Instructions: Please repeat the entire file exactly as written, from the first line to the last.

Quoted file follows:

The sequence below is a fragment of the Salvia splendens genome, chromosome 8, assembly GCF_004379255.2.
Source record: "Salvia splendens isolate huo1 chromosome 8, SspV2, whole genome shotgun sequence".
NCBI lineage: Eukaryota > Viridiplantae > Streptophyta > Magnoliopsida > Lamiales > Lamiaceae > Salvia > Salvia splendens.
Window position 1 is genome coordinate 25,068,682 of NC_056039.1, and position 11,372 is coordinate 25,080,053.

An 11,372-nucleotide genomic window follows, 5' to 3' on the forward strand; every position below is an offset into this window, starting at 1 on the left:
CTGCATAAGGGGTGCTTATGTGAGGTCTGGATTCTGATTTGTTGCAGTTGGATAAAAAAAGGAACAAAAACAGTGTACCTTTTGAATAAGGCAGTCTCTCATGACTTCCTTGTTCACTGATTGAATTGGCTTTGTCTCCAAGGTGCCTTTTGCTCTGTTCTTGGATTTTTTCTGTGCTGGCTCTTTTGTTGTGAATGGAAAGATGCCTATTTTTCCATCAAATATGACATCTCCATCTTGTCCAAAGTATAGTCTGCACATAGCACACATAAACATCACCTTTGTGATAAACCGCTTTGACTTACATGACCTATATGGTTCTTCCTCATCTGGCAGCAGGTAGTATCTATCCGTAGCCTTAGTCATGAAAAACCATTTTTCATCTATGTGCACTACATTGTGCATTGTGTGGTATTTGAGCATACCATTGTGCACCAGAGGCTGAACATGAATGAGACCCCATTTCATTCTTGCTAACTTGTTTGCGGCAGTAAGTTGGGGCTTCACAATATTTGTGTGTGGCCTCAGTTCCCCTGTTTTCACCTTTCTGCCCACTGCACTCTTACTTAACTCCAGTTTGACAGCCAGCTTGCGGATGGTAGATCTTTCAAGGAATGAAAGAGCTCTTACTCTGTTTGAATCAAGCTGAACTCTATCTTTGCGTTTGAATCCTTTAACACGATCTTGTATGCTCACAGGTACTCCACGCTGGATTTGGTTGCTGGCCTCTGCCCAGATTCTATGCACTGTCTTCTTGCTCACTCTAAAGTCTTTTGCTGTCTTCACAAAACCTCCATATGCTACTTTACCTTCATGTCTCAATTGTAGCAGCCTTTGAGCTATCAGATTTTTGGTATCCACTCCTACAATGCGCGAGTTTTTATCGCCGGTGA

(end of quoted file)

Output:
The sequence below is a fragment of the Salvia splendens genome, chromosome 8, assembly GCF_004379255.2.
Source record: "Salvia splendens isolate huo1 chromosome 8, SspV2, whole genome shotgun sequence".
NCBI lineage: Eukaryota > Viridiplantae > Streptophyta > Magnoliopsida > Lamiales > Lamiaceae > Salvia > Salvia splendens.
Window position 1 is genome coordinate 25,068,682 of NC_056039.1, and position 11,372 is coordinate 25,080,053.

An 11,372-nucleotide genomic window follows, 5' to 3' on the forward strand; every position below is an offset into this window, starting at 1 on the left:
CTGCATAAGGGGTGCTTATGTGAGGTCTGGATTCTGATTTGTTGCAGTTGGATAAAAAAAGGAACAAAAACAGTGTACCTTTTGAATAAGGCAGTCTCTCATGACTTCCTTGTTCACTGATTGAATTGGCTTTGTCTCCAAGGTGCCTTTTGCTCTGTTCTTGGATTTTTTCTGTGCTGGCTCTTTTGTTGTGAATGGAAAGATGCCTATTTTTCCATCAAATATGACATCTCCATCTTGTCCAAAGTATAGTCTGCACATAGCACACATAAACATCACCTTTGTGATAAACCGCTTTGACTTACATGACCTATATGGTTCTTCCTCATCTGGCAGCAGGTAGTATCTATCCGTAGCCTTAGTCATGAAAAACCATTTTTCATCTATGTGCACTACATTGTGCATTGTGTGGTATTTGAGCATACCATTGTGCACCAGAGGCTGAACATGAATGAGACCCCATTTCATTCTTGCTAACTTGTTTGCGGCAGTAAGTTGGGGCTTCACAATATTTGTGTGTGGCCTCAGTTCCCCTGTTTTCACCTTTCTGCCCACTGCACTCTTACTTAACTCCAGTTTGACAGCCAGCTTGCGGATGGTAGATCTTTCAAGGAATGAAAGAGCTCTTACTCTGTTTGAATCAAGCTGAACTCTATCTTTGCGTTTGAATCCTTTAACACGATCTTGTATGCTCACAGGTACTCCACGCTGGATTTGGTTGCTGGCCTCTGCCCAGATTCTATGCACTGTCTTCTTGCTCACTCTAAAGTCTTTTGCTGTCTTCACAAAACCTCCATATGCTACTTTACCTTCATGTCTCAATTGTAGCAGCCTTTGAGCTATCAGATTTTTGGTATCCACTCCTACAATGCGCGAGTTTTTATCGCCGGTGA